Wednesday, August 03, 2011

NASAA Opposes Watering Down “Bad Actor” Prohibitions

The North American Securities Administrators Association (NASAA) has urged the SEC to resist calls from the securities industry to water down proposed rule amendments that would disqualify certain felons and other “bad actors from offering securities exempt from securities registration under Rule 506 of Regulation D. In a comment letter to the SEC on July 25, 2011, NASAA asked the SEC to reject suggestions to grandfather any pre-existing disqualifying events or otherwise delay the implementation of the disqualifications of bad actors mandated by the Dodd-Frank Wall Street Reform and Consumer Protection Act (Act).

NASAA rejected the contention that the proposed rule would have a potentially retroactive effect, noting that the rules would only disqualify offers and sales made under Rule 506 that occur after the rule’s effective date. Moreover, grandfathering disqualifying events or delaying implementation of the bad actor prohibitions would be contrary to the mandate given to the SEC by Congress to implement the disqualification provisions by the first anniversary of the Act’s passage, NASAA stated.

NASAA also strongly supported the SEC’s proposal to apply the disqualification provisions to each sale of securities made after the rule amendments become effective. If the date for determining whether an offer is disqualified is moved to the date of the first sale or the first offer, NASAA argued, bad actors would be allowed to continue offering and selling securities in exempt offerings even after a disqualifying event. Such an outcome would be clearly detrimental to investor protection, NASAA wrote.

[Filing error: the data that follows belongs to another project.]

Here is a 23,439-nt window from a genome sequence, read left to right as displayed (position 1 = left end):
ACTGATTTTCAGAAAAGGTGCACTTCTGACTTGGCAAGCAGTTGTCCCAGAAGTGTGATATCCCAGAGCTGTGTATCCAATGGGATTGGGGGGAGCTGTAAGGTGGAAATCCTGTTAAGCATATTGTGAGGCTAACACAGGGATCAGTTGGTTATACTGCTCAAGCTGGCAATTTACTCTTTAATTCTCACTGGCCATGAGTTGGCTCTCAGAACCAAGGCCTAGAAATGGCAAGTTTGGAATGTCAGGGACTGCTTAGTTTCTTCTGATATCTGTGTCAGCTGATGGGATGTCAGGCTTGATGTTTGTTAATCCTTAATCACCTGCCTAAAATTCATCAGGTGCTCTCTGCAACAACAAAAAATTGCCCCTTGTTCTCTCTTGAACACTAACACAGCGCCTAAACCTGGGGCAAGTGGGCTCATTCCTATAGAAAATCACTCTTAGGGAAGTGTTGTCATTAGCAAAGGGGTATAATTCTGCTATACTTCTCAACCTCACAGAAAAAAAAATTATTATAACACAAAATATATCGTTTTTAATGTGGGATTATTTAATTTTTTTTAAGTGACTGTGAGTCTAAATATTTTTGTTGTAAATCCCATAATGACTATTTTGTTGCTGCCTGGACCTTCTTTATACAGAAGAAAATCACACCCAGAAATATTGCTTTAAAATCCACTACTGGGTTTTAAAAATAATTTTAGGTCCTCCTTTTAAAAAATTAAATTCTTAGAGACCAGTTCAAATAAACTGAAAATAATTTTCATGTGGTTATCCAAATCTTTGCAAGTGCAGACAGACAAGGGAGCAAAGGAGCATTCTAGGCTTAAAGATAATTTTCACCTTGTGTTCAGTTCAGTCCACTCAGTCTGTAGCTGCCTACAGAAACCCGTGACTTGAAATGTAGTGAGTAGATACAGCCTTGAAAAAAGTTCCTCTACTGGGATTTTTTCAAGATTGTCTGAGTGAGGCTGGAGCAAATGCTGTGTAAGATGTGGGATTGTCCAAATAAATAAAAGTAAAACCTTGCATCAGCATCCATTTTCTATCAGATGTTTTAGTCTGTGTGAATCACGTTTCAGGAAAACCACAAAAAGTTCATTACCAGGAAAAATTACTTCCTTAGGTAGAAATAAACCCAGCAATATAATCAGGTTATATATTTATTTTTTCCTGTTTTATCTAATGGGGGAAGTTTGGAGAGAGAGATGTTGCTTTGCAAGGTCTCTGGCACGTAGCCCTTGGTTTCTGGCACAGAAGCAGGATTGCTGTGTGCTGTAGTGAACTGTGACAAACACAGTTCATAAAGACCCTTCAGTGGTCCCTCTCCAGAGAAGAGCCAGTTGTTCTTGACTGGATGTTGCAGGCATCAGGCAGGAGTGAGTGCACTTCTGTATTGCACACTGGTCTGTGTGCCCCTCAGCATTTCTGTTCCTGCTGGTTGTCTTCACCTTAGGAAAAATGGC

Among its other comments, NASAA encouraged the SEC to adopt uniform disqualification provisions for all exempt offerings conducted under Regulations A, D, and E. NASAA agreed with the Commission that the existence of different disqualification standards will create confusion for investors, who will not understand the differences, and increase compliance costs for issuers. Moreover, inconsistent disqualification provisions will encourage issuers conducting securities offerings involving recidivists to rely on exemptions with the least restrictive provisions, especially Rule 504 which is currently not subject to any disqualification provisions.